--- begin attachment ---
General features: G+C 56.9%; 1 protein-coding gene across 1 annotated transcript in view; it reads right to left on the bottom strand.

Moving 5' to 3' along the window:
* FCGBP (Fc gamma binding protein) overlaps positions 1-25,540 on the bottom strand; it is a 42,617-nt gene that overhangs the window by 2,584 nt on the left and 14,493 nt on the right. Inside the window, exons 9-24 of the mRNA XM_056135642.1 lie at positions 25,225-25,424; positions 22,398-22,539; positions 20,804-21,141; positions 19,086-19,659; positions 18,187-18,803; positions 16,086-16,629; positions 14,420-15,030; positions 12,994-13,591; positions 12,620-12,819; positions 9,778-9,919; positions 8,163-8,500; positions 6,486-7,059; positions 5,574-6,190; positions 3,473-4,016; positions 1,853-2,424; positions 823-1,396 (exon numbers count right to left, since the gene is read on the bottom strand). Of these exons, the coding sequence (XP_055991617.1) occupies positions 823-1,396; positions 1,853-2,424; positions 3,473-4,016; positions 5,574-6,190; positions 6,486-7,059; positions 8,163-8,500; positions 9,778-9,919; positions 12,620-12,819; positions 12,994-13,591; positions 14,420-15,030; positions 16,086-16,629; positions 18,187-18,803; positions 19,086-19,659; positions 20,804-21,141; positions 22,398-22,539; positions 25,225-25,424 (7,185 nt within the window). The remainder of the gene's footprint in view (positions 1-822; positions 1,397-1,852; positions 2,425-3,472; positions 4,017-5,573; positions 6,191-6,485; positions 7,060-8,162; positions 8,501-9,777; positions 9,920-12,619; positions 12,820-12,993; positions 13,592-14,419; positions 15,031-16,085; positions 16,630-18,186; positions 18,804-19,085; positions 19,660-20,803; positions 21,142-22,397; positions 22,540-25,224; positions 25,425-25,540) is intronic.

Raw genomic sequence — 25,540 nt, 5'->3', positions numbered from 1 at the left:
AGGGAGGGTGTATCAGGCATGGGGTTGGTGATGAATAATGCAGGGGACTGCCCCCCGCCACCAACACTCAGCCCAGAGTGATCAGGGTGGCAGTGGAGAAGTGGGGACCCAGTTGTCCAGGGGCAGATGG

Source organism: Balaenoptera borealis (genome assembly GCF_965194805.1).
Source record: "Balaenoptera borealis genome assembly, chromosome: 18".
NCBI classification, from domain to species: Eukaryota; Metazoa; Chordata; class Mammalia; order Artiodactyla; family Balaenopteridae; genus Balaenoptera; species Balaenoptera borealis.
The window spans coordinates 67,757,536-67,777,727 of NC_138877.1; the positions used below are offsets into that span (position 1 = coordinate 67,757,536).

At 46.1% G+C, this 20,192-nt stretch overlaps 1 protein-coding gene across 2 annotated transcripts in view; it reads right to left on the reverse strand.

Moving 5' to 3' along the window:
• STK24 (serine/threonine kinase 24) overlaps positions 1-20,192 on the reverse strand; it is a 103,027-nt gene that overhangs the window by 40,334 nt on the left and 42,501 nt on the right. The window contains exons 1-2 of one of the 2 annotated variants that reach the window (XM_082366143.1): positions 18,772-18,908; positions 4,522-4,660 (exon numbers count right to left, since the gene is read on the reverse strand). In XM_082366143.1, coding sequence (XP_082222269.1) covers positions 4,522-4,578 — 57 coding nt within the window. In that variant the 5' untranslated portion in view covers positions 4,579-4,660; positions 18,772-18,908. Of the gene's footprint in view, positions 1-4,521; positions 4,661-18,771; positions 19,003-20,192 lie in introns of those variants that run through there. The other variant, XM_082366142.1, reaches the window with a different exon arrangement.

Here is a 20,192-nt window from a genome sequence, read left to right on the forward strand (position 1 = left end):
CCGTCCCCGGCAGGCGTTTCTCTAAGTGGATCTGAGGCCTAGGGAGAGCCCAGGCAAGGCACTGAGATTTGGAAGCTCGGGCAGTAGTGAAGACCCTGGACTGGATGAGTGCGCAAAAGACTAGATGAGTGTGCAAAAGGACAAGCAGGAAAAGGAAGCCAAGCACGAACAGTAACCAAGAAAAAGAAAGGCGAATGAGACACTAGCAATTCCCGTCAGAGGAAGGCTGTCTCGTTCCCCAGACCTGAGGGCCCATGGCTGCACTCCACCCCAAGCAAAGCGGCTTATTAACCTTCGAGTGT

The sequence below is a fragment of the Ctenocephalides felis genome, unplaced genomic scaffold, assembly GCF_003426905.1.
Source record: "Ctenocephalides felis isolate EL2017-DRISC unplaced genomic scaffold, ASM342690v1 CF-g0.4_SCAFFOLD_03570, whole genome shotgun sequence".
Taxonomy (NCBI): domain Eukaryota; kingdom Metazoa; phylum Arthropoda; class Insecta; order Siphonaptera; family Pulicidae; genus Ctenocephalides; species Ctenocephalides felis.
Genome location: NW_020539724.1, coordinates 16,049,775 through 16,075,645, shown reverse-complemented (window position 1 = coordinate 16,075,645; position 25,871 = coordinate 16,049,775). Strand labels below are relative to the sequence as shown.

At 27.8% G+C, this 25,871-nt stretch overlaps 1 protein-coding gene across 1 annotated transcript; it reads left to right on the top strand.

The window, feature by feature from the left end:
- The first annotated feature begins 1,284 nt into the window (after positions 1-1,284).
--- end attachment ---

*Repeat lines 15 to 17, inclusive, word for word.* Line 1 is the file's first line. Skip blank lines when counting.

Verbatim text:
The sequence below is a fragment of the Ctenocephalides felis genome, unplaced genomic scaffold, assembly GCF_003426905.1.
Source record: "Ctenocephalides felis isolate EL2017-DRISC unplaced genomic scaffold, ASM342690v1 CF-g0.4_SCAFFOLD_03570, whole genome shotgun sequence".
Taxonomy (NCBI): domain Eukaryota; kingdom Metazoa; phylum Arthropoda; class Insecta; order Siphonaptera; family Pulicidae; genus Ctenocephalides; species Ctenocephalides felis.